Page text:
Kris Kam, a 28-year-old advertising executive in Singapore, tells me, for example, that when his mother asked him to buy her a new smartphone, she requested a Samsung Galaxy S3 "just like the white one she saw in her favorite Korean drama, My Love, Madame Butterfly."
Similarly, Yuko Ishii, a 53-year-old factory worker from Japan, has also been influenced by Korean pop culture in making her purchasing decisions. "I used to rule out Korean products, but now I have no problem with them," she told Bloomberg. "If my favorite star was advertising a South Korean TV, I would definitely buy it. I want to feel closer to them by buying the same products they use."
Samsung isn't the only Korean brand that is benefiting from the popularity of the country's pop culture exports. Hyundai (005380) has become one of the world's top five auto companies, while LG Electronics (LGEAF) is now the second-biggest flat-screen TV producer by shipments, behind only local rival Samsung.
Amore Pacific, a major South Korean cosmetics company, is also rapidly expanding in China, with Kim Bong-hwan, executive director of the company, telling Financial Times that his company’s success "is largely to do with the huge Chinese following for Korean music and television stars."
"As foreigners pay more attention to the singers, slowly they develop a liking for Korea ... and if they like Korea, they will buy more Korean things. This is what we’re trying to promote," said Ma Young-sam, ambassador for public diplomacy at South Korea's foreign ministry, according to Financial Times.
With the Galaxy S4 due to be released by April, Samsung is poised to strike another blow against Apple in the battle for global smartphone supremacy. However, the exuberant Korean firm has warned that mobile sales growth will slow drastically this year.
"We are expecting a slow recovery in the component business due to reduced capital expenditures, while competition in the set business will intensify further as demand slows and the mid- to low-end market expands," said Samsung's Senior Vice President and Head of Investor Relations Robert Yi, according to Slash Gear.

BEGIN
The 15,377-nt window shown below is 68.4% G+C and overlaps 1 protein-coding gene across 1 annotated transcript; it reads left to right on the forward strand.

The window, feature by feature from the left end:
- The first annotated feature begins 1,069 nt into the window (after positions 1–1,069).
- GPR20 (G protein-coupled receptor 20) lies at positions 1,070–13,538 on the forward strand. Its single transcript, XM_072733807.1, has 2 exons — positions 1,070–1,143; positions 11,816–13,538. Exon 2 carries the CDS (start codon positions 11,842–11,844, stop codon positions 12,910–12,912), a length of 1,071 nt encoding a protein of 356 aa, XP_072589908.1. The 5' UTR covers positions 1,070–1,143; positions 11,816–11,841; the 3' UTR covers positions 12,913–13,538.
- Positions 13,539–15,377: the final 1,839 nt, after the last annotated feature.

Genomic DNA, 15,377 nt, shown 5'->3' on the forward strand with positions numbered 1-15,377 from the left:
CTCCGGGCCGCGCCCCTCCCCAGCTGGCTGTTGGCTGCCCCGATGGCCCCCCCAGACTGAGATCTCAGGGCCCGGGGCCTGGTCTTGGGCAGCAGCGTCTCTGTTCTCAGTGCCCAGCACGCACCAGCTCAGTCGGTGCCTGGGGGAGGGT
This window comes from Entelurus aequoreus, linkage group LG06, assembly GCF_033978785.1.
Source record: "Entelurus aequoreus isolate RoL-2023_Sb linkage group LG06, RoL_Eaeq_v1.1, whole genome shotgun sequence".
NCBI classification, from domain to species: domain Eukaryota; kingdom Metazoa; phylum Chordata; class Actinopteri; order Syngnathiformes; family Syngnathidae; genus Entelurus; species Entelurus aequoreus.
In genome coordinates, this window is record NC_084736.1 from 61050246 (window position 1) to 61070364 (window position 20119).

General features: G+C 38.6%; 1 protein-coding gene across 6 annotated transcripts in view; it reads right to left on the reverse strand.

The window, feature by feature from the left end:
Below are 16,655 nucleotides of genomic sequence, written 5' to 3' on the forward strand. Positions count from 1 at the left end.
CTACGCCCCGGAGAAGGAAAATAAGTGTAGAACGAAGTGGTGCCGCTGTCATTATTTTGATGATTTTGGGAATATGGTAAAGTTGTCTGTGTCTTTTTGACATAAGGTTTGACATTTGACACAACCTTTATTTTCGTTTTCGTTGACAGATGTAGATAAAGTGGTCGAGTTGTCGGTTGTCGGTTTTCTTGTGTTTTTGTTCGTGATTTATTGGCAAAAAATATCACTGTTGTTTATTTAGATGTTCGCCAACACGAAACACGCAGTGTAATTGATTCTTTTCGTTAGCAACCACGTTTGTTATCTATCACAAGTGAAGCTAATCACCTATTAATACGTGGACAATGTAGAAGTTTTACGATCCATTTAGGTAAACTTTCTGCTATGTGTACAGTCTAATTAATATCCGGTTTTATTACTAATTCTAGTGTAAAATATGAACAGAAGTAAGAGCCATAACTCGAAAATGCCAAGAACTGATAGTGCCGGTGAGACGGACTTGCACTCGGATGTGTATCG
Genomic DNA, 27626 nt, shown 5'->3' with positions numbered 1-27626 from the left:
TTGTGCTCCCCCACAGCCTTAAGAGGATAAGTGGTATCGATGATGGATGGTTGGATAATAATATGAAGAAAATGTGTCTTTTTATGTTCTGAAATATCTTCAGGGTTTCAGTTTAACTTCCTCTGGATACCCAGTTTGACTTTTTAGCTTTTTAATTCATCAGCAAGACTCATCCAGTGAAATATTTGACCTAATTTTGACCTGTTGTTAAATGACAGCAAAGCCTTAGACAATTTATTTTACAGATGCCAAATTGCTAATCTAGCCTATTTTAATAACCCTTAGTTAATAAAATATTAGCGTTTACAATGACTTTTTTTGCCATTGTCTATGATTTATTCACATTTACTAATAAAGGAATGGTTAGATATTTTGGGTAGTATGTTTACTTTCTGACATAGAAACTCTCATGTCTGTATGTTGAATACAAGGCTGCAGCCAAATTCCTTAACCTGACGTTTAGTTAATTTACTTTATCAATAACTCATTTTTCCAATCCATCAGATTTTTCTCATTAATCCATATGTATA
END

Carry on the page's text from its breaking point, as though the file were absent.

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Still, Melissa Chau, Singapore-based research manager at IDC, believed that Samsung would continue to do well for the foreseeable future thanks to its diverse product line.
"In Asia, Samsung is still in the stronger growth position [compared to Apple] when it comes to smartphones -- bringing large-screen models to the masses, re-introducing the pen with its Galaxy Note series, and also, at the lower-end, with its entry-level Galaxy Y devices driving emerging markets like Indonesia and India," she told Reuters.
Of course, Samsung can also count on some help from Psy and the rest of the Korean pop culture pantheon. But how long can the firm ride on the Korean wave? After all, cultural phenomenons all fade away eventually. Japanese pop culture once had its time in the sun, lifting up firms such as Sony (SNE) and Panasonic (PC) along the way, but it gave way to K-pop in the end. Will the Korean dominance last? 60% of those asked in a Korea Times survey of 3,600 people in nine countries said that they expected the Korean wave to fade in five years.
Who will take over Korea's mantle as Asia's cultural influencer-in-chief then? China certainly will feel like its time is due. Chinese brands have already become domestic powerhouses, so if the Middle Kingdom can one day produce entertainment products that strike a chord all across Asia, then Samsung ,and not forgetting Apple, can expect a strong challenge from the likes of Huawei (002502) and ZTE (ZTCOY) for the title of Asia's premier smartphone company.